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Chinese Hackers Behind Malicious Cyber Operations: Australia

A joint report led by the Australian Cyber Security Centre said China’s APT40 hackers are regularly targeting private and state networks, to steal passwords and usernames

Blockchain analysts say North Korean hackers used a payments firm in Phnom Penh to launder stolen crypto (Reuters pic).


Australia’s cybersecurity agency has accused a group of Chinese hackers of malicious foreign intelligence cyber operations for China’s Ministry of State Security.

A joint report on Tuesday led by the Australian Cyber Security Centre said the APT40 hackers regularly targeted private and state networks in Australia, stealing hundreds of passwords and usernames from two unnamed networks in 2022 and had remained a digital security threat.

“The activity and techniques overlap with the groups tracked as Advanced Persistent Threat (APT) 40,” said the report, which included inputs from lead cyber security agencies for the United States, Britain, Canada, New Zealand, Japan, South Korea and Germany.


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In March US and British officials accused Beijing of a sweeping cyberespionage campaign that allegedly hit millions of people including lawmakers, academics and journalists, and companies including defence contractors.

They said China-backed “APT31” was responsible for the network intrusion.

China at the time said the hacking allegations by US and Britain were “political manoeuvring”.

APTs are a general term for cyber actors or groups, often state-backed, that engage in malicious cyber activities. New Zealand in March said APT40 targeted its parliamentary services and parliamentary counsel office in 2021 and had gained access to important information.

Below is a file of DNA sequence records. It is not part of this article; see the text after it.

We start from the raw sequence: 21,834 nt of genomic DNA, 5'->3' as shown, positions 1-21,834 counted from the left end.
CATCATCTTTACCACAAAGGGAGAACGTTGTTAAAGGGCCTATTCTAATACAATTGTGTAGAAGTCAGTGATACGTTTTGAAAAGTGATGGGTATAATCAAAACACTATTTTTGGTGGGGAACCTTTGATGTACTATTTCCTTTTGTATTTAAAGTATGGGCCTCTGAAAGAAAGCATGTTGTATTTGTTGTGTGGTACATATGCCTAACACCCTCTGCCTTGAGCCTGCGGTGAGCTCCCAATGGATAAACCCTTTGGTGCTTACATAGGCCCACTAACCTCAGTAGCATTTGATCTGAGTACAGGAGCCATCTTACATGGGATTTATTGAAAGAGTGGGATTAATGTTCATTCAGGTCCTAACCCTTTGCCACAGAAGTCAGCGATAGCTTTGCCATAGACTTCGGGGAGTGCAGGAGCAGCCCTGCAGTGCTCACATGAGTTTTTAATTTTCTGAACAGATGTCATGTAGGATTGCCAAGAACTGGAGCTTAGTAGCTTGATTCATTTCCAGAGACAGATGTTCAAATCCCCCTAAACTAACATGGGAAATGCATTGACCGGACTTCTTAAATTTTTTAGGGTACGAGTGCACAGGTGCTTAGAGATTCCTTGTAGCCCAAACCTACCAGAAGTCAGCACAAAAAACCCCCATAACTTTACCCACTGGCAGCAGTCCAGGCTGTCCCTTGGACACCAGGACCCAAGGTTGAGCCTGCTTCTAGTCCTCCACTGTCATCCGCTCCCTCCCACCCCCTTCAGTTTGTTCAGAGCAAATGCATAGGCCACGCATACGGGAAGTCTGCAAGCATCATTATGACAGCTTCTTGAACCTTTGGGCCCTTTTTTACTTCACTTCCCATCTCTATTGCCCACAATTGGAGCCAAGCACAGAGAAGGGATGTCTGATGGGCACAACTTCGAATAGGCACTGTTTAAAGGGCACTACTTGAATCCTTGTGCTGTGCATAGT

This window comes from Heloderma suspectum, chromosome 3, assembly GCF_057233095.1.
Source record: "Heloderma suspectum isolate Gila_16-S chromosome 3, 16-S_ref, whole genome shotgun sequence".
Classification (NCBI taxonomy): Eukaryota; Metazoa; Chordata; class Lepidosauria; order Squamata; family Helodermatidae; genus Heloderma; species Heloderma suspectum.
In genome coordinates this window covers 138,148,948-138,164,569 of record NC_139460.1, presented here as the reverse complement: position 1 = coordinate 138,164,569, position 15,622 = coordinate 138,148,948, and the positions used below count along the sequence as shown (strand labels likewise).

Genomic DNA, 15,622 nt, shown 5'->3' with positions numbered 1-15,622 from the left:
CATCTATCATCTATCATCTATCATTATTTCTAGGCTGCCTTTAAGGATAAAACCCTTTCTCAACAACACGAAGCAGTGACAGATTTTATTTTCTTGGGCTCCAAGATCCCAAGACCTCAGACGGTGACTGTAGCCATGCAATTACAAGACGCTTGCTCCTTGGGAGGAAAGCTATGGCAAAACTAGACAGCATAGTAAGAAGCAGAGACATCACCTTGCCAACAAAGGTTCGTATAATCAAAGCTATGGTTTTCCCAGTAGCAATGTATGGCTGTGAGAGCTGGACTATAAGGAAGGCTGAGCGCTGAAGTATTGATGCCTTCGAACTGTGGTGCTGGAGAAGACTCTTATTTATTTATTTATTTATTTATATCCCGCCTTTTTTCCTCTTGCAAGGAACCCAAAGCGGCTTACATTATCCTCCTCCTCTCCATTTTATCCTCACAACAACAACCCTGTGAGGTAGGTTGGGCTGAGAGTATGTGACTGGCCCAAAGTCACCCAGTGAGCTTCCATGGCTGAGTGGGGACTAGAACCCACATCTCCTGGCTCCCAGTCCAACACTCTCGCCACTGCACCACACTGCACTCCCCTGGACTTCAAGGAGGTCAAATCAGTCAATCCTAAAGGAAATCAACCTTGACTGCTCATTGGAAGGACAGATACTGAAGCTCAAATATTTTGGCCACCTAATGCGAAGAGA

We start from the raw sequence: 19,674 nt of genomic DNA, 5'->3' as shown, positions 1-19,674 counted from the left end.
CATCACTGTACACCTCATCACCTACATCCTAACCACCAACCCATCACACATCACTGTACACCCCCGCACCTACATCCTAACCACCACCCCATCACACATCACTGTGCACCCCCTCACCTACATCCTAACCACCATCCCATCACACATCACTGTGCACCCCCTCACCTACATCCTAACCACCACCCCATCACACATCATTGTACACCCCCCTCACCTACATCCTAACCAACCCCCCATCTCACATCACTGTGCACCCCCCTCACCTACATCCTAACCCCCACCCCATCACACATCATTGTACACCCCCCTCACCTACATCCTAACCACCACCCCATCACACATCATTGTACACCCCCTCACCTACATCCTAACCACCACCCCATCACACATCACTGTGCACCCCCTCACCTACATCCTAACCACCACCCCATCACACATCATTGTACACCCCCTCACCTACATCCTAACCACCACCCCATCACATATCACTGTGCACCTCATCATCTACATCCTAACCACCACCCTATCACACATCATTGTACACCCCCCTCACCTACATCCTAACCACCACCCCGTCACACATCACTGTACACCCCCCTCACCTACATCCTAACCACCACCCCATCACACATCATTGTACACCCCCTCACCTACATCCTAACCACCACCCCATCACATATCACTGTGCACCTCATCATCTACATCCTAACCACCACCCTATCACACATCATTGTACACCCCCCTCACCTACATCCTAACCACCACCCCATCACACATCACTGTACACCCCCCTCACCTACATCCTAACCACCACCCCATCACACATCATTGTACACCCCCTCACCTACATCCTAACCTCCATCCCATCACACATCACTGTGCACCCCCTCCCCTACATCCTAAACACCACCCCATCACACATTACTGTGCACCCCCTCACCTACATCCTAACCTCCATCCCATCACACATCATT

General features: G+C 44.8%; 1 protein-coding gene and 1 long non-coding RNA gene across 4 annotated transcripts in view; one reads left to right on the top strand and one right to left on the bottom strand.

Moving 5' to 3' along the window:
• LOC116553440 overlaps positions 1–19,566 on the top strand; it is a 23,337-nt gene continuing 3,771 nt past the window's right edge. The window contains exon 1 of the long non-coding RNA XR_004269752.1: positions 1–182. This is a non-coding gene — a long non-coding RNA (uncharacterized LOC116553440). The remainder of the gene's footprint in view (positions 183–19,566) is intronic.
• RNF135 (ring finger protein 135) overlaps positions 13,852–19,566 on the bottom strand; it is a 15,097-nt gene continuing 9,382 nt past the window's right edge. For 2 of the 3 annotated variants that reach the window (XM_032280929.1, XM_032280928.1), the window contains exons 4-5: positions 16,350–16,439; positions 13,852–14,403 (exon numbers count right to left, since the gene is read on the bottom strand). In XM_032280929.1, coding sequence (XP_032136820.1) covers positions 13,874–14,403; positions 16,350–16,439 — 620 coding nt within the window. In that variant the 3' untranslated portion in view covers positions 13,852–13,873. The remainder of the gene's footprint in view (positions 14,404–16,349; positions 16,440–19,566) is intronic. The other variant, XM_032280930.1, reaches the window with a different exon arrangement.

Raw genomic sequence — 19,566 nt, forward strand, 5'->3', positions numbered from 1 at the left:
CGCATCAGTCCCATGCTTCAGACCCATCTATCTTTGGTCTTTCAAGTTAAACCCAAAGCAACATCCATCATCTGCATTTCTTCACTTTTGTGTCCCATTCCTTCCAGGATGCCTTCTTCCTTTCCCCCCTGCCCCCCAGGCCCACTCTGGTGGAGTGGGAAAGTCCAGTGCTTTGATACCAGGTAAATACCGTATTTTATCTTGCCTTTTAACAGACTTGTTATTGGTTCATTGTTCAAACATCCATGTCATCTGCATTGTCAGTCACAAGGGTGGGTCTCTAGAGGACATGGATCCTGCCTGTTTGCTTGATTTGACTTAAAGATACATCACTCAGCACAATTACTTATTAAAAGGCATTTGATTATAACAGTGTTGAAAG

“(The Australian government) is committed to defending Australian organisations and individuals in the cyber domain, which is why for the first time we are leading this type of cyber attribution,” Defence Minister Richard Marles said in a statement released to the media.

The report comes as both Australia and China are rebuilding ties after a period of strained relations. Ties hit a low in 2020 after Canberra called for an independent investigation into the origin of Covid-19. Beijing responded by imposing tariffs on multiple Australian commodities, most of which have been lifted.

The Chinese embassy in Canberra told the ABC their government “does not encourage, support or condone attacks launched by hackers.”


  • Reuters with additional editing by Jim Pollard



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Jim Pollard

Jim Pollard is an Australian journalist based in Thailand since 1999. He worked for News Ltd papers in Sydney, Perth, London and Melbourne before travelling through SE Asia in the late 90s. He was a senior editor at The Nation for 17+ years.


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